Patrick West

Kent’s HS1 shows how HS2 could benefit the North

Kent's HS1 shows how HS2 could benefit the North
Text settings

One of the main concerns about HS2, apart from its vast cost and disruptive effect on the countryside, is that in shortening distances between London and the North, it might lead to the capital further draining talent and money from other regions.

Not so, says an official HS2 review leaked to the Times this week. The draft report by Doug Oakervee, a former HS2 chairman, says that 'some of the greatest changes to connectivity are the non-London connections' north of Birmingham, and concludes that cities in the North and Midlands are more likely to benefit from the project than London. He’s right – and Kent’s HS1 shows why.

The line from St Pancras to Ebbsfleet in Kent faced similar objections in the 1990s, before it was fully completed in 2007. But since then, it has benefited destinations out of London, not the capital itself. The route, servicing high speed trains from London to towns all over Kent, has had a transformative effect on the county, helping to revive its dilapidated and once moribund towns and secured the prosperity of its already successful areas.

Perhaps the best-known example of a town coming back from the dead is Margate, right on the north-east tip of the county. Like so many British seaside resorts, its fortunes began to dip in the 1970s with the boom in cheap foreign travel, reaching a nadir in the 1980s. Many seaside towns, such as Blackpool, still haven’t recovered, which makes Margate’s revival stand out all the more.

The cost of London living and the advent of HS1 have combined to help the entire county. For example, in 2017, 1,830 people moved from London to Thanet, the area encompassing Margate, Broadstairs and Ramsgate, with just 760 people moving to London. 'Up until 2010 this place was really in the doldrums. Really from 1970 to 2010', Ian Dickie, director of the Margate Museum, told Geographical magazine this month. 'Now tourists are coming back... The place is beginning to look alive again'. A recent House of Lords select committee, citing the Dreamland amusement park and the Turner Contemporary art gallery (which claims to have brought in £68 million to the local economy since opening in 2011) described Margate as a 'clear instance of successful culture-led regeneration.'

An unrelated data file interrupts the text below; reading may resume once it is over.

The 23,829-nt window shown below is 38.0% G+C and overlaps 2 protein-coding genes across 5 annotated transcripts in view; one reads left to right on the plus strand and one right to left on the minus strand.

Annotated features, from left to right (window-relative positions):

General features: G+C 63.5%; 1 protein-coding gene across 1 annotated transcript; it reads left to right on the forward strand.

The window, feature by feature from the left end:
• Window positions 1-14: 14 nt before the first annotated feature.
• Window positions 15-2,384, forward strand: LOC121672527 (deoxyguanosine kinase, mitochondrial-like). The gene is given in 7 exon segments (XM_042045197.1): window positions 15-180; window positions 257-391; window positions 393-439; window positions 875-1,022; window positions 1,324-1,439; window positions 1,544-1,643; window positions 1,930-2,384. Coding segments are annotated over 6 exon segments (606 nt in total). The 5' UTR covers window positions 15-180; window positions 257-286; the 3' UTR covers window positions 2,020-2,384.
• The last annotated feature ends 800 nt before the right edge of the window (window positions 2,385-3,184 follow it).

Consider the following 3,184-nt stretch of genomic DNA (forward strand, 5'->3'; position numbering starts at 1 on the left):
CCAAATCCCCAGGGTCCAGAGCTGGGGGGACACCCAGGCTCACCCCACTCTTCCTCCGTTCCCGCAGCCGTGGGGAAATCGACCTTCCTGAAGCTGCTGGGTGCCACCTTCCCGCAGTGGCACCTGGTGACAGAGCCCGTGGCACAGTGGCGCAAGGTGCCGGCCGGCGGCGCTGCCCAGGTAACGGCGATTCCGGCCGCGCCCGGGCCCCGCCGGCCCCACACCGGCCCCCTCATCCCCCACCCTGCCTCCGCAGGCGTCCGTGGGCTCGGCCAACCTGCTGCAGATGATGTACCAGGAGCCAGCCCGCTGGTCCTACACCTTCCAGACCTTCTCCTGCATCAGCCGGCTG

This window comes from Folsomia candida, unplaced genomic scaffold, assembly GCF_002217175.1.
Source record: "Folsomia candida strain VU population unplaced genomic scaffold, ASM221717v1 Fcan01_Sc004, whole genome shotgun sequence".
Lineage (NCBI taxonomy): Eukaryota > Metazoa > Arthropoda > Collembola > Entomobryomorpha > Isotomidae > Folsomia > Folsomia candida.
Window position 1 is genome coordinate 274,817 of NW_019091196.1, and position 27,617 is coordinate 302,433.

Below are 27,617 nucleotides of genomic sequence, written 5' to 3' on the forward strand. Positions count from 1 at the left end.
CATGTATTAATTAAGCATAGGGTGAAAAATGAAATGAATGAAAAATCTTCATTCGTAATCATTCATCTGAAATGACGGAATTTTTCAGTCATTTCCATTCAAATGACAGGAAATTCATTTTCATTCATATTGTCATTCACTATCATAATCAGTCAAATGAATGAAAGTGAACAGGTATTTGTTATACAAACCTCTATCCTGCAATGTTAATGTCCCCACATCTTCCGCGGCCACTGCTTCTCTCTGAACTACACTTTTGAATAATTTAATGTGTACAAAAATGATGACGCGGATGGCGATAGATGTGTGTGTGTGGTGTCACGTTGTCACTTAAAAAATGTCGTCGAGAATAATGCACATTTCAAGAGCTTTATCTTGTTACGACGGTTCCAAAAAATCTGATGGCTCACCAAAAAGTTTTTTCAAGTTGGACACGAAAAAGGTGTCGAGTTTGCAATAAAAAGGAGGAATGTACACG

The pattern is replicated elsewhere. Folkestone, equally miserable at the turn of the millennium, has witnessed a comparable renaissance, albeit with the financial input of local tycoon Sir Roger De Haan. Folkestone also boasts an arts hub, and with it a triennial art show, a book festival and public art collection. The town’s Old High Street is now filled with cafés, boutiques, and music and clothes shops. Folkestone’s harbour, the port of call for ferries until services stopped in 2001, has also been reinvented as a summer venue for bars and cafes.

The town is less than an hour by rail to London since HS1 was opened, and now solidly falls within the capital’s commuter belt. As does Deal, up the coast. By the 1990s this one-time colliery and garrison town had not so much become run-down, but utterly lifeless: the Royal Marines left in 1981 while Betteshanger coal mine was shut down in 1989. Before the high speed connection opened, it took 2hrs 20mins for the train to get into London, which made it nonviable as a commuting town (I know someone who tried the five-day a week commute then; he found it impossible).

Since the HS1 service arrived in 2011, Deal to St Pancras now takes 81 minutes. Consequently, the town has seen its own revival, even reinvention. In 2013 it was the Daily Telegraph’s high street of the year.

It is not all good news. Those escaping London’s spiralling house prices have in turn pushed up prices in the county, and the preponderance of second homes has left some parts of Kent’s towns during the week and in winter deserted. There also remain areas of poverty in Margate and Dover, while Ramsgate high street is a disaster zone. Nevertheless, HS1 has demonstrated that a new, high speed railway, far from sucking more wealth into London, can do the reverse, and bring more people and money out of the capital.

Patrick West is a writer based in Deal, Kent